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Physical Activity Among Seniors


Health for Life -- Senior Physical Activity-Falls
Marita Campbell, Public Health Nurse

Q: I am 68 years old and recently retired. My family says that I spend too much time watching television and not enough time being active. I could get more exercise but shouldn’t someone my age take it easy to avoid falling and maybe breaking my hip?

A: First let me congratulate you on your retirement. It is a major transition in life when you no longer have to meet the demands that work puts on your time. It is an opportunity to relax and take it easy, but also an opportunity to make changes in your physical activity level that can actually improve your health.

It is important that you don’t look at retirement as a time to slow down. Try to keep the level of strength and agility you have. Engaging in regular, moderate physical activity will make you feel better, perhaps sleep better, improve the health of your heart and also lessen your risk for falls. A fear of falling often causes people to stay indoors and avoid physical activity. If you were to do this, the inactivity could lead to loss of flexibility and bone and muscle strength that actually puts you at a greater risk for falls and injuries.

Since you have not been active recently, you should talk to your doctor or health-care provider before making big changes. Start with activities you can easily add to your daily routine that will build your endurance, flexibility, strength and balance. Here are a few examples to get you started:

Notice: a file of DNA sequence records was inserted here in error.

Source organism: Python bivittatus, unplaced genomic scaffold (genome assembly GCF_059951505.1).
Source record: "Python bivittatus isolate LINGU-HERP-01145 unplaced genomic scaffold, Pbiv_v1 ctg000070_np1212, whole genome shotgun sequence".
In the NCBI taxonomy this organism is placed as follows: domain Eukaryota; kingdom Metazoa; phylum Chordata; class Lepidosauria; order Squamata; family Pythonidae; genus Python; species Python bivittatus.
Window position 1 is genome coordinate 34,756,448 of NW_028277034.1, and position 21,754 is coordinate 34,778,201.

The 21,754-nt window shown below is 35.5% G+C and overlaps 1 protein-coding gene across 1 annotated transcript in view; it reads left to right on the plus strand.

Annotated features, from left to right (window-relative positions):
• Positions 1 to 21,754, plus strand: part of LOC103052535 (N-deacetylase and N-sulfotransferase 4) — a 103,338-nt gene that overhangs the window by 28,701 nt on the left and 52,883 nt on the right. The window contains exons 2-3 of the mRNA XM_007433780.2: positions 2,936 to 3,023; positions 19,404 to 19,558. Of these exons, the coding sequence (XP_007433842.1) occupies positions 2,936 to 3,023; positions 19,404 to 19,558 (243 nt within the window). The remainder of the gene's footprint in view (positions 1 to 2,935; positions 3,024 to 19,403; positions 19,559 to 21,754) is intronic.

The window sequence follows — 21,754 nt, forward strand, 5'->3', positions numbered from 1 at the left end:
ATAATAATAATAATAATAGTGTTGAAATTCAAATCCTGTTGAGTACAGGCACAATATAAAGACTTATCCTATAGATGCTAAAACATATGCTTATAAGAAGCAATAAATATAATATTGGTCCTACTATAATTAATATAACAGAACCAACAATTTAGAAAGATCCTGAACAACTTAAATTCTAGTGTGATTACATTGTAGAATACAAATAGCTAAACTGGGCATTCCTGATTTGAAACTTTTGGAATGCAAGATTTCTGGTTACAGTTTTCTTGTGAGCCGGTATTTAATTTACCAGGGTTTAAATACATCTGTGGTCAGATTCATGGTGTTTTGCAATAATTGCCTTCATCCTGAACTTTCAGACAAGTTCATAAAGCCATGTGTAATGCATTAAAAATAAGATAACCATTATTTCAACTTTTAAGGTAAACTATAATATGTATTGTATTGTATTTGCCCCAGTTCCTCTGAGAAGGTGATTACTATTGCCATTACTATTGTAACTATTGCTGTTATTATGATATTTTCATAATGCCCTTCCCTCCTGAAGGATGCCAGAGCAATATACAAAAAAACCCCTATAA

Take a 10-minute walk each day, gradually increasing the pace and distance. In cold weather, meet your friends at Intercity Shopping Centre and take part in the Shake, Chatter and Stroll Program.


Gardening, yard work, golf, bowling, T’ai Chi or anything that gets you bending stretching or reaching will help you meet your flexibility needs.

Strength & Balance:

Climbing the stairs, carrying laundry or groceries or even standing up and sitting down several times in a row will put you on your way to building your strength and balance.

Even if you have not been very active, you will see that once you make a commitment to regular activity, you’ll have more energy and find yourself spending less time in front of the television. Start with small steps but try something, anything you enjoy doing. Even a little bit of exercise every day will make a big difference.

Despite the well-established benefits of physical activity for older adults, seniors ages 75 and above are among the most sedentary of Americans. Staying active even though ones retirement may be difficult, but it is just as important. Especially now with the baby boomer generation going into retirement.

Source: http://www.tbsource.com/tblife/index.asp?cid=113233